James IV of Scotland (b.1473 r.1488-1513)
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James IV of Scotland (b.1473 r.1488-1513)

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In 1503 James IV of Scotland was married to Princess Margaret, the eldest daughter of Henry VII. It was through this union that the Stuart line ultimately succeeded the Tudors as sovereigns of England, after the death of Elizabeth I. James was a wise legislator and a good diplomat. He also encouraged education, and dabbled in surgery and astrology. James died at Flodden Field in 1513.

Described as 'courageous, more than a king should be' and 'of noble stature, and handsome', James IV was a popular king under whom Scotland reached its apogee as an independent nation.
Plantagenet Somerset Fry, Kings and Queens of England and Scotland.

(2) James IV of Scotland (b.1473 r.1488-1513)

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James IV of Scotland (b.1473 r.1488-1513)

James IV succeeded suddenly to the throne after his father was killed fighting some rebels in 1488. Although James was only 15, he gradually pacified the whole of his kingdom, including the Western Isles, five years later. James broke a truce with England when he supported the pretender Perkin Warbeck and invaded northern England. But the pretender, who claimed to be Richard, Duke of York (one of the young Princes who had already been murdered in the Tower), was a weak leader and the invasion soon fizzled out resulting in a seven-year treaty (1497).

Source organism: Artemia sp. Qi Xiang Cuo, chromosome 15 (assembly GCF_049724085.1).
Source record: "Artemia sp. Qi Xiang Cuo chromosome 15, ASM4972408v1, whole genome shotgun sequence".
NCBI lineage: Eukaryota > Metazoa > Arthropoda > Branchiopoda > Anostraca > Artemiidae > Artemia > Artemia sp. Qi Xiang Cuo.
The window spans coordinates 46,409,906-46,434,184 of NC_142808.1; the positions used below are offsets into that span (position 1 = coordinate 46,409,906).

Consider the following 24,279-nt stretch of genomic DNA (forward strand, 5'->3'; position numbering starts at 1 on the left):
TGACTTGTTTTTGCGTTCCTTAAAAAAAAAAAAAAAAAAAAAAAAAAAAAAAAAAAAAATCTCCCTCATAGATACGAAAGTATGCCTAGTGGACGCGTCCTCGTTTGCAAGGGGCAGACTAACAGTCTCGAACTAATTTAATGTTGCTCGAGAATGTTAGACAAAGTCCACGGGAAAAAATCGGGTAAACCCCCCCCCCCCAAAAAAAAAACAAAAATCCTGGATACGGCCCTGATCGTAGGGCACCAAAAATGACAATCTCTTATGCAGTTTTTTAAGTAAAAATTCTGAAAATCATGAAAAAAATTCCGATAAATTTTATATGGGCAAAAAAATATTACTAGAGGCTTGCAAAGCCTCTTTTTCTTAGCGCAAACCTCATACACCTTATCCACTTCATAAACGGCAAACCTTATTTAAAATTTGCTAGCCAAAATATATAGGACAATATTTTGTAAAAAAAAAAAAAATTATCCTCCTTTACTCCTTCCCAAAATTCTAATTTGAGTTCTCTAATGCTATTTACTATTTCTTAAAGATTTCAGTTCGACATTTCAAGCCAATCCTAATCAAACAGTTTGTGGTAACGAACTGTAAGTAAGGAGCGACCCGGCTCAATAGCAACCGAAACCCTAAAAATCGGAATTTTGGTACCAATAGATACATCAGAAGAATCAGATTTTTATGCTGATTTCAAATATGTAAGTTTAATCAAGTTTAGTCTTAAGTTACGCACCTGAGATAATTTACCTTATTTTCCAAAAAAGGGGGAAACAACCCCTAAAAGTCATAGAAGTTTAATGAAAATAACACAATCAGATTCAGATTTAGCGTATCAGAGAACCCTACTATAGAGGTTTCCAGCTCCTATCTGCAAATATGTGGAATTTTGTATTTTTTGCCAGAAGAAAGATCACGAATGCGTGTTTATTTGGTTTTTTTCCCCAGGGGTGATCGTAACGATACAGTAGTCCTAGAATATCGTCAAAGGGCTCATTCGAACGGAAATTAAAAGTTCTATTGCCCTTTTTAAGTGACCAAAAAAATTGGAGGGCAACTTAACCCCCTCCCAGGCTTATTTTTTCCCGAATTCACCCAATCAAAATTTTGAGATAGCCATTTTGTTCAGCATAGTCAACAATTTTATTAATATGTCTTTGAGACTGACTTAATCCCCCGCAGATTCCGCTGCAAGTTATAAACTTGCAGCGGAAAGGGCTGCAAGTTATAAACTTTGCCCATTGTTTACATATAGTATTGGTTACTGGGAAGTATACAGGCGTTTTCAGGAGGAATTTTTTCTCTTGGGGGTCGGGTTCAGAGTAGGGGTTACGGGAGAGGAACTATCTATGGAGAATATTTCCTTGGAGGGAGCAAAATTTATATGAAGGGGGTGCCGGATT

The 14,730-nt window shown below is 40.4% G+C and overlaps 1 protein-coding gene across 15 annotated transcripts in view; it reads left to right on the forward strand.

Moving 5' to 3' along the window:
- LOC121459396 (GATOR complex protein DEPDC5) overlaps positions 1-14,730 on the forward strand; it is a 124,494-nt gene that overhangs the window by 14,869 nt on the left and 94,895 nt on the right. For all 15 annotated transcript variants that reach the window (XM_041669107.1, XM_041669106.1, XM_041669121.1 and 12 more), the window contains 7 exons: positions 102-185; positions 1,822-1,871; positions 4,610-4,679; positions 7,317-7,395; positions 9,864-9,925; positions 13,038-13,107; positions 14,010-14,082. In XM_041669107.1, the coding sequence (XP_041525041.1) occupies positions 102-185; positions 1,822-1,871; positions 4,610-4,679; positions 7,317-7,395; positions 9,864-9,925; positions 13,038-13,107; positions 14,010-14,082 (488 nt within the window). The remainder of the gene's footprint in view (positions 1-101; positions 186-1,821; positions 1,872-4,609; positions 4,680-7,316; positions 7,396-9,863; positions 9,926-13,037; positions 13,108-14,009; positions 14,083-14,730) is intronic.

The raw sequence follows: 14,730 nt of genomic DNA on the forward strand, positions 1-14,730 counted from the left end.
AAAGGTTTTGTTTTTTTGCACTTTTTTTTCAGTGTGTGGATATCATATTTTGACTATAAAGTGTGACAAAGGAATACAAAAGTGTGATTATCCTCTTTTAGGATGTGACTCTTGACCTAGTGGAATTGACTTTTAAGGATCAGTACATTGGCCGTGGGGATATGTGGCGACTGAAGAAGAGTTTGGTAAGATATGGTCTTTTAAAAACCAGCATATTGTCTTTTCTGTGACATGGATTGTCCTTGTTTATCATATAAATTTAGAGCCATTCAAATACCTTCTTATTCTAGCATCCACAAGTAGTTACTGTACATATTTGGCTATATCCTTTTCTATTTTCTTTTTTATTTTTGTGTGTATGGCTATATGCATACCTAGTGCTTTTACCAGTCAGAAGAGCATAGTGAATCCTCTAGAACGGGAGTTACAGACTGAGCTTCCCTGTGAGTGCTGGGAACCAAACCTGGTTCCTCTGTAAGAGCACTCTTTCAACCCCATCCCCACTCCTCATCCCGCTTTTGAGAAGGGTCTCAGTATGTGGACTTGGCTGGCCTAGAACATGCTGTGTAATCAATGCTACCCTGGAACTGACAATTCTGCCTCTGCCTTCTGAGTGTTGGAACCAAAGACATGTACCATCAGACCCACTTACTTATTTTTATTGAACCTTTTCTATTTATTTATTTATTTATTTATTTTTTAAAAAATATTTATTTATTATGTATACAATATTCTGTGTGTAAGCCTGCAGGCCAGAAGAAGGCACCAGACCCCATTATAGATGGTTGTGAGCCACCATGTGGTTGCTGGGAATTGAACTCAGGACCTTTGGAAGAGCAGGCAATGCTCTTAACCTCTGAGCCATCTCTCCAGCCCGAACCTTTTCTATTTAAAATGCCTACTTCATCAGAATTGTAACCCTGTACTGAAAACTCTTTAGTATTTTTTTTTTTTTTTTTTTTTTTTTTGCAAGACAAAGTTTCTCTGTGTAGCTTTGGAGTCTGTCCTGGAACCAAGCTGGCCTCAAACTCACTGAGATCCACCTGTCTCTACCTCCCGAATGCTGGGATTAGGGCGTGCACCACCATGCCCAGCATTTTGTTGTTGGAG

James and Henry VII made up their differences when James married Margaret Tudor, Henry's eldest daughter, in 1503. From this match the succession of James's great-grandson, James VI to the English throne as James I of England was legitimised. James and Margaret had one son James, who succeeded his father as James V.

James IV's reign ended disastrously with the Battle of Flodden in 1513 after he had invaded England in co-ordination with the French, whom Henry VIII had attacked in that year. He was killed in the battle along with most of the Scottish nobility, who had previously advised against the enterprise.

Apart from the excursions, Scotland enjoyed peace and prosperity during his reign and he encouraged the arts and literature, improved the standard of education and licensed Scotland's first printer. He thus established a tradition in Scotland from which it was to benefit greatly in centuries to come.

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